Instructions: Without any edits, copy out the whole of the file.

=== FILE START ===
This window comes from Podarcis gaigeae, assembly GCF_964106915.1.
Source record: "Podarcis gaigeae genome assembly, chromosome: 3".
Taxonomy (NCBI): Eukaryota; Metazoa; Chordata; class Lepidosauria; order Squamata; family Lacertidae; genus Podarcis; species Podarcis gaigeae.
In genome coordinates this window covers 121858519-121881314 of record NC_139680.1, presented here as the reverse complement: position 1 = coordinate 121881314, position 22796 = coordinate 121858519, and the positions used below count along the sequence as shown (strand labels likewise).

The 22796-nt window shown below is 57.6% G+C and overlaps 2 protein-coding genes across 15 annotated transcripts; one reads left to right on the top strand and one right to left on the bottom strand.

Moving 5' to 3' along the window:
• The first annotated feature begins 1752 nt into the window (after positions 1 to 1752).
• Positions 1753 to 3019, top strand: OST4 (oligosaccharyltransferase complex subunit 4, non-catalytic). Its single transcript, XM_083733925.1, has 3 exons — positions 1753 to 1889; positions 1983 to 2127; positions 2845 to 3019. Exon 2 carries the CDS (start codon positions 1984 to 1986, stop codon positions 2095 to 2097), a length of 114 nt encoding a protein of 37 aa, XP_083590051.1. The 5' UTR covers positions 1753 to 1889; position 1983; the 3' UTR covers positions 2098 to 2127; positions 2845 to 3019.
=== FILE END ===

This window comes from Podarcis gaigeae, assembly GCF_964106915.1.
Source record: "Podarcis gaigeae genome assembly, chromosome: 3".
Taxonomy (NCBI): Eukaryota; Metazoa; Chordata; class Lepidosauria; order Squamata; family Lacertidae; genus Podarcis; species Podarcis gaigeae.
In genome coordinates this window covers 121858519-121881314 of record NC_139680.1, presented here as the reverse complement: position 1 = coordinate 121881314, position 22796 = coordinate 121858519, and the positions used below count along the sequence as shown (strand labels likewise).

The 22796-nt window shown below is 57.6% G+C and overlaps 2 protein-coding genes across 15 annotated transcripts; one reads left to right on the top strand and one right to left on the bottom strand.

Moving 5' to 3' along the window:
• The first annotated feature begins 1752 nt into the window (after positions 1 to 1752).
• Positions 1753 to 3019, top strand: OST4 (oligosaccharyltransferase complex subunit 4, non-catalytic). Its single transcript, XM_083733925.1, has 3 exons — positions 1753 to 1889; positions 1983 to 2127; positions 2845 to 3019. Exon 2 carries the CDS (start codon positions 1984 to 1986, stop codon positions 2095 to 2097), a length of 114 nt encoding a protein of 37 aa, XP_083590051.1. The 5' UTR covers positions 1753 to 1889; position 1983; the 3' UTR covers positions 2098 to 2127; positions 2845 to 3019.